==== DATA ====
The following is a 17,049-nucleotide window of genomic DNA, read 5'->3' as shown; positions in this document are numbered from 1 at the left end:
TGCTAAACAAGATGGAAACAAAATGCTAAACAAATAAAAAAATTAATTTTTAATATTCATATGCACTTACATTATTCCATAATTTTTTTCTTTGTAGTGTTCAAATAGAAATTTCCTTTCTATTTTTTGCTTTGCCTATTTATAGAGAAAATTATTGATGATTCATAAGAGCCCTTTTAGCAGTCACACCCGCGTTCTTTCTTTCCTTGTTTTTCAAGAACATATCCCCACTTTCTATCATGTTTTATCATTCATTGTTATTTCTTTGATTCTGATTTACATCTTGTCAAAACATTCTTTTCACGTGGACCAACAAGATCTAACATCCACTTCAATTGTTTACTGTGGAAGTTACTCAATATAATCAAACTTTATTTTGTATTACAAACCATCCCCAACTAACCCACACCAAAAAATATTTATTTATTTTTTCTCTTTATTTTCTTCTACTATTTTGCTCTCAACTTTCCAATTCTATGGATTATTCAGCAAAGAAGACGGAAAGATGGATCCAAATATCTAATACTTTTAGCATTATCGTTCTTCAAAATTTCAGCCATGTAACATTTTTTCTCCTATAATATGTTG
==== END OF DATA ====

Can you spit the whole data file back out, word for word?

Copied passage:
The following is a 17,049-nucleotide window of genomic DNA, read 5'->3' as shown; positions in this document are numbered from 1 at the left end:
TGCTAAACAAGATGGAAACAAAATGCTAAACAAATAAAAAAATTAATTTTTAATATTCATATGCACTTACATTATTCCATAATTTTTTTCTTTGTAGTGTTCAAATAGAAATTTCCTTTCTATTTTTTGCTTTGCCTATTTATAGAGAAAATTATTGATGATTCATAAGAGCCCTTTTAGCAGTCACACCCGCGTTCTTTCTTTCCTTGTTTTTCAAGAACATATCCCCACTTTCTATCATGTTTTATCATTCATTGTTATTTCTTTGATTCTGATTTACATCTTGTCAAAACATTCTTTTCACGTGGACCAACAAGATCTAACATCCACTTCAATTGTTTACTGTGGAAGTTACTCAATATAATCAAACTTTATTTTGTATTACAAACCATCCCCAACTAACCCACACCAAAAAATATTTATTTATTTTTTCTCTTTATTTTCTTCTACTATTTTGCTCTCAACTTTCCAATTCTATGGATTATTCAGCAAAGAAGACGGAAAGATGGATCCAAATATCTAATACTTTTAGCATTATCGTTCTTCAAAATTTCAGCCATGTAACATTTTTTCTCCTATAATATGTTG